1st Lt. James T. Bennett, who was being checked out as a flight leader by 1st Lt. Edward W. Peterson and his crew, were lost on this mission.  The plane left the formation near the initial point in the Tyrrhenian sea and was not seen again.

Mission bombing photo

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Mission #29

23 May 1944

Target: Subiaco Road Junction, Italy

The Group was assigned on a tactical mission in support of the ground forces in Italy who were pushing the enemy northward.  The target was a highway junction at the foot of steep hill in a deep narrow valley.  Ground maps had to be used instead of target charts.  Crossing over a series of mountain ridges, the Group found its target despite an eight-tenths undercast.  Sixty-seven percent of the bombs dropped on this target were within 1,000 feet of the center of impact.

Mission bombing photo

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Mission #30

24 May 1944

Target: Wiener Neustadt Wollersdorf Airdrome, Austria

Another mission to Wiener Neustadt, this time with Colonel Glantzberg leading the wing.  The possible success of this mission was ruined by excessive cloud coverage of the target plus the fact that oil, which had leaked from a line on the nose turret guns, froze and obscured the vision of Captain Leffler, lead bombardier.  Overshooting the target on the first run, the Group made a 360° circle, lost the other groups in the formation and made another run.  Because of crippled planes in the formation, the lead ship dropped its bombs rather than make a third run on the target.

Again, there was fighter opposition and intense flak.  Thirty enemy planes were encountered and the following claims were scored: two destroyed, one probable and three damaged.  Twenty-three of our planes were hit by flak, and two were lost.  Flight Leader 1st Lt. Robert S. Bigelow, with the 766th Squadron Operations Officer Captain John W. Dickenson as co-pilot, was lost to flak over the target.  2nd Lt. William R. Diggs lost an engine over the target, dropped out of formation and was not seen again.  The Wiener-Neustadt target was rough!

Poop Sheet

Mission bombing photo

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Mission #31

25 May 1944

Target: Carnoules Marshalling Yard, France

The Fifteenth Air Force suddenly swung to France for targets.  In the absence of both flak and fighters with CAVU weather, the Group got 35 percent of its bombs within 1,000 feet of the briefed aiming point on the marshalling yard and roundhouse at Carnoules, France.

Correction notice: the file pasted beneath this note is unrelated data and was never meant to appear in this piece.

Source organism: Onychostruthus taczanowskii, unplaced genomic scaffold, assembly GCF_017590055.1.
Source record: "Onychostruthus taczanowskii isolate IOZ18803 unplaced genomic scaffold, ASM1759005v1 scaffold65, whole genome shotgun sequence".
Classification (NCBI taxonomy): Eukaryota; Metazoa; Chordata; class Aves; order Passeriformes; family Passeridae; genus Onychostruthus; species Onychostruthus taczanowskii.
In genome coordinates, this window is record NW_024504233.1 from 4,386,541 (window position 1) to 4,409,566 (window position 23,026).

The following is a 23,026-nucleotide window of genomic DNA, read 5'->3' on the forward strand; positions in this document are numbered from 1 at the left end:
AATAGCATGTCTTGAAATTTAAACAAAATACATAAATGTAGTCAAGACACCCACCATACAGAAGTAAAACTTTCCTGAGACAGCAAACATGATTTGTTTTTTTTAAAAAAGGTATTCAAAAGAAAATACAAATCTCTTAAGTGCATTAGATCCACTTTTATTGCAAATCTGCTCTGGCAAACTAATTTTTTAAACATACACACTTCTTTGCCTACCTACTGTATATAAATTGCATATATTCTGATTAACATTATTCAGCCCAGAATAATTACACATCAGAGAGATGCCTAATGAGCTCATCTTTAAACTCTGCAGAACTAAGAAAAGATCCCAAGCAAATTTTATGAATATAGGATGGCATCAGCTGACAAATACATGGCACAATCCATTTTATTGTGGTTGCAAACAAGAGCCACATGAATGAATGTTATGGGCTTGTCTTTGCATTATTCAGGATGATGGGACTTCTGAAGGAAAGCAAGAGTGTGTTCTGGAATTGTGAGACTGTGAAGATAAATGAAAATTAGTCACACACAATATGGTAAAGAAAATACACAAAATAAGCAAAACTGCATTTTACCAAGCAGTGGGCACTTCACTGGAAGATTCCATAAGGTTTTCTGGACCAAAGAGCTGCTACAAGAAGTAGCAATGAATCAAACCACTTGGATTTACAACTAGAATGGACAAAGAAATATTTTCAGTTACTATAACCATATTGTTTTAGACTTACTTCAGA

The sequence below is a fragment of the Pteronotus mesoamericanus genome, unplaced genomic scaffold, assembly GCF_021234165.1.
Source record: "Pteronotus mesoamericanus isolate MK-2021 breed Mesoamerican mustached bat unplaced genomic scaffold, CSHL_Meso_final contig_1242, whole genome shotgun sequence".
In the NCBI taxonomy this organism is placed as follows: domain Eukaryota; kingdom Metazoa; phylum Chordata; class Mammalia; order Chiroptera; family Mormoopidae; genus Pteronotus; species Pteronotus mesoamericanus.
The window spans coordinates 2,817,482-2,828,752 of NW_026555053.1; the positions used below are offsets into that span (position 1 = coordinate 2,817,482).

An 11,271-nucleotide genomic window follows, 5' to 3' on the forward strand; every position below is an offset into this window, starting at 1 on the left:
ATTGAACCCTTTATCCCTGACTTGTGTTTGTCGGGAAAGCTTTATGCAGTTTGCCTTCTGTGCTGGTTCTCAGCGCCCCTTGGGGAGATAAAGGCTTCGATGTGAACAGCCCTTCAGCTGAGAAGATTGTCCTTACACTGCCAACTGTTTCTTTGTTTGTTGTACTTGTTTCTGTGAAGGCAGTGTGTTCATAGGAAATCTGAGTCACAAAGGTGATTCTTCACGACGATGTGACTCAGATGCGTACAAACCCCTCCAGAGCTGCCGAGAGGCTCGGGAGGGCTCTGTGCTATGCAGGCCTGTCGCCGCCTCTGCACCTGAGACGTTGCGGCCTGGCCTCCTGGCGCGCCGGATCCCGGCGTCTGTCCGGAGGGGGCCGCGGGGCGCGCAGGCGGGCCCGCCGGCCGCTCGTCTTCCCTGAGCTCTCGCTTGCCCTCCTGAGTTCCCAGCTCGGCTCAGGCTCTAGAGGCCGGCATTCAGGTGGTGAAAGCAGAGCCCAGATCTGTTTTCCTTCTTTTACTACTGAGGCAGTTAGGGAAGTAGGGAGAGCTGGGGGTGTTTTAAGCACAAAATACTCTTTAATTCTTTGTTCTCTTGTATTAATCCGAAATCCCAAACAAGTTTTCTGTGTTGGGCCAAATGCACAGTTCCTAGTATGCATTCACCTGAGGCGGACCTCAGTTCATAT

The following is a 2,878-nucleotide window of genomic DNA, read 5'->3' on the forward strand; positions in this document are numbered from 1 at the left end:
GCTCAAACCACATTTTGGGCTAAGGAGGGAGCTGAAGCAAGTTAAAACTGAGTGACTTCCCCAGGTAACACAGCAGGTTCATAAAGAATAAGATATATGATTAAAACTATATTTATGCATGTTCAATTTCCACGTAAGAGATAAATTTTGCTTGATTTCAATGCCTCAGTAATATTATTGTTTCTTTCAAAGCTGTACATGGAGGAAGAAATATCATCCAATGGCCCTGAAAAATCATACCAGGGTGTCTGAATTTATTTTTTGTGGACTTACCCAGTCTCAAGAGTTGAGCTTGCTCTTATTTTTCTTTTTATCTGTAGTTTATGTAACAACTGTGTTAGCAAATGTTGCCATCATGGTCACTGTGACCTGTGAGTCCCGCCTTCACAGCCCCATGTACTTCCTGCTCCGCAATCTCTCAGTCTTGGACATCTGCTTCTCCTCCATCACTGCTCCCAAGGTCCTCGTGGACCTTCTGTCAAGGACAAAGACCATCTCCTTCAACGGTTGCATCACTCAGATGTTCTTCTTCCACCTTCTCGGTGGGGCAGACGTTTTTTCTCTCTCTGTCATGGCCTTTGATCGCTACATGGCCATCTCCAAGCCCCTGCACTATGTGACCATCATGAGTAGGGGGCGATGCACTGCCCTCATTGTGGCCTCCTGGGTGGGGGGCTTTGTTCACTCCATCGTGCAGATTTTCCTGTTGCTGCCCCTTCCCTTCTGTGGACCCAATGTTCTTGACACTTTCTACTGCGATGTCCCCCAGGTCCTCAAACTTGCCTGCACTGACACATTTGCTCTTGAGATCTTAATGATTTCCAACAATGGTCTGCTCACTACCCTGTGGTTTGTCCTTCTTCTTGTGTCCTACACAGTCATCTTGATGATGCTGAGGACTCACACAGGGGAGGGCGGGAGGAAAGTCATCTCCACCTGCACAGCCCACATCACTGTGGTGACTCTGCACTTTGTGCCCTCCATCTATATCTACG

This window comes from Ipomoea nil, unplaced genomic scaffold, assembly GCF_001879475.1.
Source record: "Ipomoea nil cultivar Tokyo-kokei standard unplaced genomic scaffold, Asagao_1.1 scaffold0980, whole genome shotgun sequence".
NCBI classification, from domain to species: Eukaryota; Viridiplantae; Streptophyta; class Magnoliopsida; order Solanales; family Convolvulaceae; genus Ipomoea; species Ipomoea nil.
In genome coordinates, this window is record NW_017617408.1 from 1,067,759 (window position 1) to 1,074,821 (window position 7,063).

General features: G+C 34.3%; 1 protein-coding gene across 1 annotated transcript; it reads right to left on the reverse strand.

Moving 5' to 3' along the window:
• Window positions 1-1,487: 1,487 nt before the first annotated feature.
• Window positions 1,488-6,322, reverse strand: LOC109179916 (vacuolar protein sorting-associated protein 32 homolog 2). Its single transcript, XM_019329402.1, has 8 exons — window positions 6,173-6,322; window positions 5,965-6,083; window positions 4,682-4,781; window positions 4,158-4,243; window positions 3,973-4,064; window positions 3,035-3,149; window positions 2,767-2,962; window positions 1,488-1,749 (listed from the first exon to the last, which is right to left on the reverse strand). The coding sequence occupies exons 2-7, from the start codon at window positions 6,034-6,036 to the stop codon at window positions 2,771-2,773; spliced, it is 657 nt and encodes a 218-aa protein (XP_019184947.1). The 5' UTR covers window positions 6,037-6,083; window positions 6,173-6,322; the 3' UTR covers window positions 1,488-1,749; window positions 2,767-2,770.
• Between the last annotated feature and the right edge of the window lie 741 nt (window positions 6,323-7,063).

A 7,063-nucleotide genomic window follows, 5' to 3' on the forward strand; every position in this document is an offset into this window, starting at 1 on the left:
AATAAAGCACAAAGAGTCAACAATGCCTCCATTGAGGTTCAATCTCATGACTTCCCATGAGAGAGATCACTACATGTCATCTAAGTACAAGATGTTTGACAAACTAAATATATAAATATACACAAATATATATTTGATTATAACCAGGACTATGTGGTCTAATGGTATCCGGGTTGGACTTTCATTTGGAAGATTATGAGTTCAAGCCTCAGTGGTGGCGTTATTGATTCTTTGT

Mission bombing photo

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Mission #32

26 May 1944

Target: Lyon-Vaise Marshalling Yard, France

Back again to France, this time to the Lyon-Vaise Marshalling Yard.  Again the weather was CAVU, there was no flak, and only two enemy aircraft were seen.  Major Burke turned in another excellent mission when the Group dropped 54 percent of its bombs within a 1,000 foot circle.

On this mission, Flight Leader 1st Lt. Marion C. Mixon furnished a splendid example of the determined aggressiveness with which this group was handing out damage to the enemy.  Flying as co-pilot while checking out 2nd Lt. Robert G. Wester as a first pilot, Lt. Mixon was forced to turn back from the mission when he lost an engine over the Tyrrhenian Sea.  Instead of dropping his bombs in the water or returning them to base, he went looking for a target of opportunity.  After passing up two targets, the navigator, 2nd Lt. Paul Dietrick, saw a long convoy of enemy vehicles.  The bombardier, 2nd Lt. James Colavito, Jr., threw a road block in front of the convoy which was then strafed by RAF Spitfires.

Mission bombing photo

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Mission #33

27 May 1944

Target: Salon De Provence Airdrome, France

This mission to France was different from the previous two in that extremely accurate heavy flak greeted the group at landfall on the French Coast.  This time the target was the airdrome at Salon de Provence, a nest of JU-88 aircraft had been raiding shipping in the Mediterranean.